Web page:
Budget 2020: From liquidity constraints to revising debt recovery norms, FM addresses ailing NBFCs

Budget 2020 also revised the limits for NBFCs to be eligible for debt recovery under the SARFAESI Act 2002, reducing it from Rs 500 crore to asset size of Rs 100 crore.

Although financial technology (or fintech) didn’t seem to be a major focus this year at the Union Budget 2020, Finance Minister Nirmala Sitharaman addressed the ailing non-banking financial sector (NBFC).  

Identifying ‘capital credit’ as a major issue for MSMEs, she also proposed to introduce a scheme, which would provide subordinated loans for entrepreneurs (of MSMEs).

“This subordinate debt to be provided by banks would count as quasi-equity and would be fully guaranteed through the Credit Guarantee Trust for Medium and Small Entrepreneurs (CGTMSE). The corpus of the CGTMSE would accordingly be augmented by the government.” 

And this theme of financing and credit was also extended to agriculture where FM said that NBFCs and cooperatives are active in the agriculture credit space, and that the NABARD re-finance scheme will be further expanded. 

“Agriculture credit target for the year 2020-21 has been set at Rs 15 lakh crore. All eligible beneficiaries of PM-KISAN will be covered under the KCC scheme,” added FM Sitharaman. 

The Centre also revised the limits for NBFCs to be eligible for debt recovery under the Securitization and Reconstruction of Financial Assets and Enforcement of Security Interest (SARFAESI) Act 2002. Further, the limit has been proposed to be reduced from Rs 500 crore to asset size of Rs 100 crore or loan size from existing Rs 1 crore to Rs 50 lakh.

The FM also didn’t shy from addressing the liquidity constraints which have been affecting NBFCs over the past year. 

“To address the liquidity constraints of the NBFCs/HFCs, post the Union Budget 2019-20, the government formulated a Partial Credit Guarantee Scheme for the NBFCs. To further this support of providing liquidity, a mechanism would be devised. Government will offer support by guaranteeing securities so floated,” she added.   

Financing, a big focus

However, picking on the theme of financing India’s MSME sector, Sitharaman announced that an app-based invoice financing loans product will be launched soon.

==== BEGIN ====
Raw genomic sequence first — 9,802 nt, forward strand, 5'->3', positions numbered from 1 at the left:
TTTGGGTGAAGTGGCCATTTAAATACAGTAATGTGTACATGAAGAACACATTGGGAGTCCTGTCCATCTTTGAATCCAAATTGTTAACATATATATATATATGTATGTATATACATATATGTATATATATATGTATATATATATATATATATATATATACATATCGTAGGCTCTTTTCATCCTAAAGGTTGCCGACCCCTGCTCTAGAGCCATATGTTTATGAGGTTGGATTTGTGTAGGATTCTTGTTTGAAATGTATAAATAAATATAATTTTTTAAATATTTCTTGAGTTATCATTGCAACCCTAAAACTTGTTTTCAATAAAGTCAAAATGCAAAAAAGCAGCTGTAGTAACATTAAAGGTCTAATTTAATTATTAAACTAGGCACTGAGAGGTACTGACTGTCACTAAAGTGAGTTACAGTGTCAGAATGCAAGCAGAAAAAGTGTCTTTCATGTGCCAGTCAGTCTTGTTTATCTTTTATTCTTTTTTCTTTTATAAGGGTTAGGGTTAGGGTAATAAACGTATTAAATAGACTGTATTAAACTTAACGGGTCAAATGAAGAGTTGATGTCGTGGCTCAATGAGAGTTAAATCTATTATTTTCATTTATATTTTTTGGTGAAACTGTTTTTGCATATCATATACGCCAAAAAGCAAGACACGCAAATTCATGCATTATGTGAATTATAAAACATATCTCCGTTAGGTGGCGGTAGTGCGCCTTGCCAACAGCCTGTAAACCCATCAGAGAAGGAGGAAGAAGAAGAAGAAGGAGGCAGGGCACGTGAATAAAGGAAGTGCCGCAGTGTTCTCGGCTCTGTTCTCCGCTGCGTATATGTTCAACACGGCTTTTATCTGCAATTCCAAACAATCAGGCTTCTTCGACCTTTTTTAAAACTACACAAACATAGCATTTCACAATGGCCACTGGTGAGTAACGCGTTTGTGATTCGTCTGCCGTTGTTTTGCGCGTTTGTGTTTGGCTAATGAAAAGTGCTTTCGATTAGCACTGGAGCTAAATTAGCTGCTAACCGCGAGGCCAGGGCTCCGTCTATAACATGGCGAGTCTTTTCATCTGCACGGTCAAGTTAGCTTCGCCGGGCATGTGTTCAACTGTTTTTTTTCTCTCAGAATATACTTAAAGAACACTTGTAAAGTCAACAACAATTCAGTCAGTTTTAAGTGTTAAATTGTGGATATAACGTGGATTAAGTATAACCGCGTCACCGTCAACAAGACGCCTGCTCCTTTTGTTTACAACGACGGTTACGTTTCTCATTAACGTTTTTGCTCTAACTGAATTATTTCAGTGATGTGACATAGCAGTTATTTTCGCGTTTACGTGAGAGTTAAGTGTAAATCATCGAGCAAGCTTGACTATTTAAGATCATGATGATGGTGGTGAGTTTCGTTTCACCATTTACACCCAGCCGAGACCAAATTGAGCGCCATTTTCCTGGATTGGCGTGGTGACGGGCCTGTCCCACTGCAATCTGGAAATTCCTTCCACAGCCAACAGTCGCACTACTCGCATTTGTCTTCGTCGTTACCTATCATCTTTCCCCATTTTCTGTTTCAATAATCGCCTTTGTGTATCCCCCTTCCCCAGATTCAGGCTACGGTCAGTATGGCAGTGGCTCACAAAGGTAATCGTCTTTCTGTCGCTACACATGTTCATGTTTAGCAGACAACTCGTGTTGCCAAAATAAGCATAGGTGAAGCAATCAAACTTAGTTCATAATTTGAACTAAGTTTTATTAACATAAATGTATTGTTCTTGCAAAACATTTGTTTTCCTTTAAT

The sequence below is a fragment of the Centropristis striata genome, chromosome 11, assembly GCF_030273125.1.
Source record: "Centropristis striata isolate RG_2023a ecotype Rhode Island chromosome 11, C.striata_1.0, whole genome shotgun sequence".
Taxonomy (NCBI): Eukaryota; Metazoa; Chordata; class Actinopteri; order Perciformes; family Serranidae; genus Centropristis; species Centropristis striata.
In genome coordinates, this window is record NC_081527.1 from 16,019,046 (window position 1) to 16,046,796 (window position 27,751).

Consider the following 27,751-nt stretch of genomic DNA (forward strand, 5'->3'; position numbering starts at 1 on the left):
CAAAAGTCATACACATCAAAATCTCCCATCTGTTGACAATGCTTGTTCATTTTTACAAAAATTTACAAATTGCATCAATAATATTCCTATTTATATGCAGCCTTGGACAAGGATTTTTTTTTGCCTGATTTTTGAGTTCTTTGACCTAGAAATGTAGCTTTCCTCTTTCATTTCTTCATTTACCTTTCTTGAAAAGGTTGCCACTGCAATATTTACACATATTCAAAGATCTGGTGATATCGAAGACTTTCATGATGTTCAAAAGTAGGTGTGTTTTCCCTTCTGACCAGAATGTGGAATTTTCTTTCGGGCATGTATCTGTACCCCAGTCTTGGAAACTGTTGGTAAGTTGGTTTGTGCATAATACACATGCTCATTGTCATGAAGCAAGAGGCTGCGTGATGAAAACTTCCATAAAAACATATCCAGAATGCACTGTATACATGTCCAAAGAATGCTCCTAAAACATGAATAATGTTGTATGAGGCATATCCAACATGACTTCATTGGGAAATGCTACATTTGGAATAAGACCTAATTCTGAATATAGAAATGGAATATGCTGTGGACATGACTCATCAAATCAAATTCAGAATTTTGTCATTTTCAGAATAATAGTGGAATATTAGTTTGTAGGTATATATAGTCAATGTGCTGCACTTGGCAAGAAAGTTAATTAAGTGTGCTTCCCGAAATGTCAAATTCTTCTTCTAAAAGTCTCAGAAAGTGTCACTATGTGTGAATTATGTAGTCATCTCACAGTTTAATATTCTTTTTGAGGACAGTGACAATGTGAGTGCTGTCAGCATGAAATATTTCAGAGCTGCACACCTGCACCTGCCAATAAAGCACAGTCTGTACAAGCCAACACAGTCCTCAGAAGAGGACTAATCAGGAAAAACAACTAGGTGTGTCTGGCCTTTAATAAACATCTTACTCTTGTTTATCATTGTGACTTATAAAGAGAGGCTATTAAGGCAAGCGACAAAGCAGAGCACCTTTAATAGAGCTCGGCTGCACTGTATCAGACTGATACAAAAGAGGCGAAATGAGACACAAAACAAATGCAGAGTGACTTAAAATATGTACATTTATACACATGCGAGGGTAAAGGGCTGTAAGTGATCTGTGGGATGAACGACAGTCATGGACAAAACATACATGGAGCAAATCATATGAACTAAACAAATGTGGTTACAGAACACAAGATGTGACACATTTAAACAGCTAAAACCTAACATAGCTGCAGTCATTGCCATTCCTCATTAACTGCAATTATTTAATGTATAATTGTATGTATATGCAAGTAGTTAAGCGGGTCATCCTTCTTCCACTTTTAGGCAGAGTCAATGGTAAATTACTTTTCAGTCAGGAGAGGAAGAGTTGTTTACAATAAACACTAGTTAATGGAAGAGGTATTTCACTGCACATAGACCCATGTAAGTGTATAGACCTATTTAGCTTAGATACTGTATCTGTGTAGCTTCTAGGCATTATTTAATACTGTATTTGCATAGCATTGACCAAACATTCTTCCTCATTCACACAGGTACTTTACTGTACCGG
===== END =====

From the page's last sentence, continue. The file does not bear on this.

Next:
“I propose to make necessary amendments to the Factor Regulation Act 2011. This will enable NBFCs to extend invoice financing to the MSMEs through TReDS, thereby enhancing their economic and financial sustainability,” FM Sitharaman said.

This will be to obviate the problem of delayed payments and consequential cash flows mismatches for the MSMEs.

Compliance and Ease of doing business

This Budget, the FM also proposed a Dynamic QR-code for consumer invoices, for improving compliance. Additionally, GST parameters will be captured when payment for purchases is made through the QR-code.

The Centre is also looking at a system of a cash reward to incentivise customers to seek invoice. 

“Deep data analytics and AI tools are being used for crackdown on GST input tax credit, refund, and other frauds and to identify all those who are trying to game the system. Invoice and input tax credit matching is being done wherein returns having mismatch more than 10 percent or above a threshold are identified and pursued,” the FM added.  

While fintech might be making much of a mention, Sitharaman did applaud the sector for improving people’s quality of life.

“…it is true that Analytics, Fintech and Internet of Things (IoT) are changing the way we deal with our lives,” she added.

This is a contrast to the Interim Budget held in July, last year, where Finance Minister Nirmala Sitharaman announced the removal of Merchant Discount Rates (MDR) on digital transaction made at big establishments having an annual turnover of more than Rs 50 crore

In addition to this, to discourage making business payments in cash, the Finance Minister, in July also announced a tax deducted at source or TDS of two percent for businesses proposed on cash withdrawals exceeding Rs 1 crore annually from their bank accounts.

(Edited by Saheli Sen Gupta)


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